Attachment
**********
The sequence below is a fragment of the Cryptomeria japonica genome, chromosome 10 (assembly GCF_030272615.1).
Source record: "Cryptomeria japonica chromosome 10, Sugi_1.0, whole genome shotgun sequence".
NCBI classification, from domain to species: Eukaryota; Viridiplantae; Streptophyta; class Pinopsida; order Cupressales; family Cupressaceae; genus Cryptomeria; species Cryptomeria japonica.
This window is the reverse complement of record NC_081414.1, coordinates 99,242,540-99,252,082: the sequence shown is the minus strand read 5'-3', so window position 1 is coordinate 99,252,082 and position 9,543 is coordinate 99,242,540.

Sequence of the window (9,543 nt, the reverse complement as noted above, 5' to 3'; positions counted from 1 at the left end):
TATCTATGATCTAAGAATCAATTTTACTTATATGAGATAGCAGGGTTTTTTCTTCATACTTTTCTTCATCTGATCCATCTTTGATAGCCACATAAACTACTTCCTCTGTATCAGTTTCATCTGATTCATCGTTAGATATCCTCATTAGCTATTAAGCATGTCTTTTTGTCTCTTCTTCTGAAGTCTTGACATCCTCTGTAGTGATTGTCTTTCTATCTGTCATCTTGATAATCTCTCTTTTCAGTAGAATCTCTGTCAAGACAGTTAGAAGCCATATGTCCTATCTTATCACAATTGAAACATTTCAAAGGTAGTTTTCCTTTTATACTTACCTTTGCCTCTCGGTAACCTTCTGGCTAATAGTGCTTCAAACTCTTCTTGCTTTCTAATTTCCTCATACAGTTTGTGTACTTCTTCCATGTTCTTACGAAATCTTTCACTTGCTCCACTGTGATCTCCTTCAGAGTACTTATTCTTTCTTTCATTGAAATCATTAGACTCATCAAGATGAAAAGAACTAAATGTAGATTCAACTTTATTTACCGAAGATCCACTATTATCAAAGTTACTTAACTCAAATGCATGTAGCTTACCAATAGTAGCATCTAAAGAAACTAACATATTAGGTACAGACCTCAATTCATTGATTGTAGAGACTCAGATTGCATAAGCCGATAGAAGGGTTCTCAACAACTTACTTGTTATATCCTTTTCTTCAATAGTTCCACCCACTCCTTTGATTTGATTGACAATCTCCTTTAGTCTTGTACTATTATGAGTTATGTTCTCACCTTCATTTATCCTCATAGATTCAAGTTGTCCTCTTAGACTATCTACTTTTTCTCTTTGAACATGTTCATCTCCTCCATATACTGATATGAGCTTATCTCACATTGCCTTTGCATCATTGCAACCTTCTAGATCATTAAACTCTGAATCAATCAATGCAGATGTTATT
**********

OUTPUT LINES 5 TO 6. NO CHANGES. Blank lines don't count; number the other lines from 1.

Sequence of the window (9,543 nt, the reverse complement as noted above, 5' to 3'; positions counted from 1 at the left end):
TATCTATGATCTAAGAATCAATTTTACTTATATGAGATAGCAGGGTTTTTTCTTCATACTTTTCTTCATCTGATCCATCTTTGATAGCCACATAAACTACTTCCTCTGTATCAGTTTCATCTGATTCATCGTTAGATATCCTCATTAGCTATTAAGCATGTCTTTTTGTCTCTTCTTCTGAAGTCTTGACATCCTCTGTAGTGATTGTCTTTCTATCTGTCATCTTGATAATCTCTCTTTTCAGTAGAATCTCTGTCAAGACAGTTAGAAGCCATATGTCCTATCTTATCACAATTGAAACATTTCAAAGGTAGTTTTCCTTTTATACTTACCTTTGCCTCTCGGTAACCTTCTGGCTAATAGTGCTTCAAACTCTTCTTGCTTTCTAATTTCCTCATACAGTTTGTGTACTTCTTCCATGTTCTTACGAAATCTTTCACTTGCTCCACTGTGATCTCCTTCAGAGTACTTATTCTTTCTTTCATTGAAATCATTAGACTCATCAAGATGAAAAGAACTAAATGTAGATTCAACTTTATTTACCGAAGATCCACTATTATCAAAGTTACTTAACTCAAATGCATGTAGCTTACCAATAGTAGCATCTAAAGAAACTAACATATTAGGTACAGACCTCAATTCATTGATTGTAGAGACTCAGATTGCATAAGCCGATAGAAGGGTTCTCAACAACTTACTTGTTATATCCTTTTCTTCAATAGTTCCACCCACTCCTTTGATTTGATTGACAATCTCCTTTAGTCTTGTACTATTATGAGTTATGTTCTCACCTTCATTTATCCTCATAGATTCAAGTTGTCCTCTTAGACTATCTACTTTTTCTCTTTGAACATGTTCATCTCCTCCATATACTGATATGAGCTTATCTCACATTGCCTTTGCATCATTGCAACCTTCTAGATCATTAAACTCTGAATCAATCAATGCAGATGTTATT